Letter to Silas Smith, 26 September 1833

  • Source Note
  • Historical Introduction
Page 3
image
given them to understand by anything heretofore revealed that He  had ceased to speak, forever, to his creatures, when sought unto  in a proper manner, why should it be thought a thing incredible  that He should be pleased to speak again, in these last days  for their salvation?
Perhaps you may be surprised at this  assertion. That I should say for the salvation of his creatures  in these last days, since we have already in our possession a  vast volume of his word, which he has previously given
But you will admit that the word spoken to Noah was not suf ficient for Abraham, or it was not required of <him> to leave the land of his  nativity, and seek an inheritance in a strange country upon the word  spoken to Noah, but, for himself he obtained promises from the  hand of the Lord, and walked in that perfection that he was called  the friend of God.
Isaac, the promised seed, was not required to rest  his hope alone upon the promises made to his father Abraham, but  was privileged with the assurance of his approbation in the sight of  Heaven, by the direct voice of the Lord to him.
If one man can  live upon the revelations to another, might I not with propriety ask,  why the necessity then, of the Lord’s speaking to Isaac as he did, as  is recorded in the twenty sixth chapter of Genesis? For the Lord there  repeats, or rather, promises again to perform the oath which he had  previously sworn to Abraham, and why this repetition to Isaac?  Why was not the first promise as sure for Isaac as it was for Abraham?  Was not Isaac Abraham’s son, and could he not place implicit  confidence in the veracity of his father as <being> a man of God?
Perhaps you may say that he was a very peculiar man, and different  from men in these last days, consequently the Lord favored him  with blessings, peculiar and different, as he was different from men  in this age.
I admit that he was a peculiar man, and was  not only peculiarly blessed, but greatly blessed.
But all  the peculiarity that I can discover in the man, or all the dif ference between him and men in this age, is, that he was  more holy and more perfect before God, and came to Him with  a purer heart, and more faith than men in this day.
The same might be said on the subject of Jacob’s history.  Why was it that the Lord spake to him concerning the same promise,  after He had made it once to Abraham, and renewed it to  Isaac? Why could not Jacob rest contented upon the word  spoken to his fathers? When the time of the promise drew nigh  for the deliverance of the children of Israel from the land of [p. 3]
given them to understand by anything heretofore revealed that He had ceased to speak, forever, to his creatures, when sought unto in a proper manner, why should it be thought a thing incredible that He should be pleased to speak again, in these last days for their salvation?
Perhaps you may be surprised at this assertion. That I should say for the salvation of his creatures in these last days, since we have already in our possession a vast volume of his word, which he has previously given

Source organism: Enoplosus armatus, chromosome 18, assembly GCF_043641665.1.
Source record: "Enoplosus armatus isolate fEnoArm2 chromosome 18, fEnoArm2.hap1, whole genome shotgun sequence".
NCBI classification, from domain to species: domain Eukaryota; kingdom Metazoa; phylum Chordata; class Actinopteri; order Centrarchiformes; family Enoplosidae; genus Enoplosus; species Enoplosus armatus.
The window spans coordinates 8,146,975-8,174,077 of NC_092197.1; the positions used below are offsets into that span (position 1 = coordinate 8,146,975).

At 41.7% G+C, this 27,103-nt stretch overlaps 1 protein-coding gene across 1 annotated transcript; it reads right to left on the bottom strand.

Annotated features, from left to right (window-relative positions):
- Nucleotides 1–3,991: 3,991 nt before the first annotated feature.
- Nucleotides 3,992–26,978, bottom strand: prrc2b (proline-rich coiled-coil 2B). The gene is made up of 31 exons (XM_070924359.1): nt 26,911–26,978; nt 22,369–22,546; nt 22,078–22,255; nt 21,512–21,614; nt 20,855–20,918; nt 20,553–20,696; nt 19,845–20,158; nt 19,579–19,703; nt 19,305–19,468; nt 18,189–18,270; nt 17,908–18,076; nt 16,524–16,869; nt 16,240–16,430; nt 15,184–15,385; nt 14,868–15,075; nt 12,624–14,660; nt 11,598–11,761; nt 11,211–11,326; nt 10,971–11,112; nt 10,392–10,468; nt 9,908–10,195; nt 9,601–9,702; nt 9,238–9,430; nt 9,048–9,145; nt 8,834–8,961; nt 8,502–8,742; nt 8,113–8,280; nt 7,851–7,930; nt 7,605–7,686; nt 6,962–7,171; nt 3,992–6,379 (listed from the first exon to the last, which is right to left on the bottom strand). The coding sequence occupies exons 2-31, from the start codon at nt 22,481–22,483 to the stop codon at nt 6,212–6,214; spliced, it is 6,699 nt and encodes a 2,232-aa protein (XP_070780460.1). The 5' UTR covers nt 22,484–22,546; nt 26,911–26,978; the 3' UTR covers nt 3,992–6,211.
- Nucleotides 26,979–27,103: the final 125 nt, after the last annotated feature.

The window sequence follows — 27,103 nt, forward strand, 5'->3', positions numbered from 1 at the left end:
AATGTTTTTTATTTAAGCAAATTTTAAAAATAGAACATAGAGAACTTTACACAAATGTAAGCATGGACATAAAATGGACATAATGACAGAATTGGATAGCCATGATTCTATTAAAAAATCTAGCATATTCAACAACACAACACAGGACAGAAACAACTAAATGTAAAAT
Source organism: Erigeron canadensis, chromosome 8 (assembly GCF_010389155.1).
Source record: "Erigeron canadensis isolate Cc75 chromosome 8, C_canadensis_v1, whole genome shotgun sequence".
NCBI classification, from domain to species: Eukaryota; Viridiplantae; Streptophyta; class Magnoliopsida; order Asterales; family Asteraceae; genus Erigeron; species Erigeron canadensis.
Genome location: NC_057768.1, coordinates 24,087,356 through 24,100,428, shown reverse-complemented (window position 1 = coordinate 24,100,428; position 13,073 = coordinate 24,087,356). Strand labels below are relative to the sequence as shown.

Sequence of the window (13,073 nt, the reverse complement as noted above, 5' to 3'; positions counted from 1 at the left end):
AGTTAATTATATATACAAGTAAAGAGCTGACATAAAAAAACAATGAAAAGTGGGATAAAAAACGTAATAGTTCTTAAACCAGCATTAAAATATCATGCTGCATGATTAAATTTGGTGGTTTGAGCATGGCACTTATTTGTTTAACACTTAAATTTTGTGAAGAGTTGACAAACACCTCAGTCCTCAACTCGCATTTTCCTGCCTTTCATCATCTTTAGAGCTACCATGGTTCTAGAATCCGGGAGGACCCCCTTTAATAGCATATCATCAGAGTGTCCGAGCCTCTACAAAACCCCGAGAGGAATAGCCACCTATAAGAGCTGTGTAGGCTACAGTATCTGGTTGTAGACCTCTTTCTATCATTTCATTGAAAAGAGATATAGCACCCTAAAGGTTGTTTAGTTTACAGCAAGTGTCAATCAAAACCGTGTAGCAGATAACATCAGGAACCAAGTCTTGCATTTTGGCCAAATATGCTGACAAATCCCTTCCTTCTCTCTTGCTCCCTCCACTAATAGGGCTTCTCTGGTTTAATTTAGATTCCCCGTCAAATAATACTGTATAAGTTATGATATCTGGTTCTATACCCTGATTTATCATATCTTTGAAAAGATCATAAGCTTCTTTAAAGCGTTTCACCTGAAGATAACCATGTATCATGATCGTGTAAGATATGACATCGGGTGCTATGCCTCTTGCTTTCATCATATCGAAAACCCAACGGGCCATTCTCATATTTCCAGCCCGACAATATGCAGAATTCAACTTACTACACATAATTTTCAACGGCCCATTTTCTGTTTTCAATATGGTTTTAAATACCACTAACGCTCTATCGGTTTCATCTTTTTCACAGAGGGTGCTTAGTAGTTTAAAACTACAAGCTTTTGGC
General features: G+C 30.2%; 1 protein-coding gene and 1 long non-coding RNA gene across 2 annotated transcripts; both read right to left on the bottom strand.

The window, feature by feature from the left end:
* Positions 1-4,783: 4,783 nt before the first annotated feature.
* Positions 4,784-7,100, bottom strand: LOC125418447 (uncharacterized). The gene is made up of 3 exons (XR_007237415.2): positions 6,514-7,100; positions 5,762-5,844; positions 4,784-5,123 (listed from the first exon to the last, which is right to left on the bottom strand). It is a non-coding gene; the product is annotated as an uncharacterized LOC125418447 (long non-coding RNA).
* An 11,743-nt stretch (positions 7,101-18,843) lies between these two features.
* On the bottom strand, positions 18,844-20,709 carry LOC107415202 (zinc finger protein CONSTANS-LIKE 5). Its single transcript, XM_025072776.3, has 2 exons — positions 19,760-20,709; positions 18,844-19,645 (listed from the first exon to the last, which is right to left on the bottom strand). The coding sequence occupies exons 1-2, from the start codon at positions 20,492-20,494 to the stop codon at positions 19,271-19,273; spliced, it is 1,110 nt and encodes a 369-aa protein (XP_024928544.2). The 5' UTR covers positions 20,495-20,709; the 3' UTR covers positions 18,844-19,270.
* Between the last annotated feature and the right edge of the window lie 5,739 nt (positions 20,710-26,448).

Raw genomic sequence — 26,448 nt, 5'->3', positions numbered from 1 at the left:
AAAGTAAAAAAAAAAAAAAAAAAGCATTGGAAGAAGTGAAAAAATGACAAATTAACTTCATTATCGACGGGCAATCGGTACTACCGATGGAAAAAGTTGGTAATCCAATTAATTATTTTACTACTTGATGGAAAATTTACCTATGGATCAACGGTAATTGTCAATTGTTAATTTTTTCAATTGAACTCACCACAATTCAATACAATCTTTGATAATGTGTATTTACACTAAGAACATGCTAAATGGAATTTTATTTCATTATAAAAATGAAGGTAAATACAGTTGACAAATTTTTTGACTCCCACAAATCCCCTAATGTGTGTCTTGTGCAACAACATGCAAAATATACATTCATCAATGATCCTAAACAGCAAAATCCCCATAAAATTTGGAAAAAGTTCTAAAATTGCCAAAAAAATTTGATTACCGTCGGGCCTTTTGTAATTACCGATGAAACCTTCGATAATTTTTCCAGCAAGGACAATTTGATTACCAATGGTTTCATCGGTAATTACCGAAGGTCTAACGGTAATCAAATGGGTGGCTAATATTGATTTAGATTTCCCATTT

But you will admit that the word spoken to Noah was not sufficient for Abraham, or it was not required of him to leave the land of his nativity, and seek an inheritance in a strange country upon the word spoken to Noah, but, for himself he obtained promises from the hand of the Lord, and walked in that perfection that he was called the friend of God.
Isaac, the promised seed, was not required to rest his hope alone upon the promises made to his father Abraham, but was privileged with the assurance of his approbation in the sight of Heaven, by the direct voice of the Lord to him.
If one man can live upon the revelations to another, might I not with propriety ask, why the necessity then, of the Lord’s speaking to Isaac as he did, as is recorded in the twenty sixth chapter of Genesis? For the Lord there repeats, or rather, promises again to perform the oath which he had previously sworn to Abraham, and why this repetition to Isaac? Why was not the first promise as sure for Isaac as it was for Abraham? Was not Isaac Abraham’s son, and could he not place implicit confidence in the veracity of his father as being a man of God?
Perhaps you may say that he was a very peculiar man, and different from men in these last days, consequently the Lord favored him with blessings, peculiar and different, as he was different from men in this age.
I admit that he was a peculiar man, and was not only peculiarly blessed, but greatly blessed.
But all the peculiarity that I can discover in the man, or all the difference between him and men in this age, is, that he was more holy and more perfect before God, and came to Him with a purer heart, and more faith than men in this day.
The same might be said on the subject of Jacob’s history. Why was it that the Lord spake to him concerning the same promise, after He had made it once to Abraham, and renewed it to Isaac? Why could not Jacob rest contented upon the word spoken to his fathers? When the time of the promise drew nigh for the deliverance of the children of Israel from the land of [p. 3]
Page 3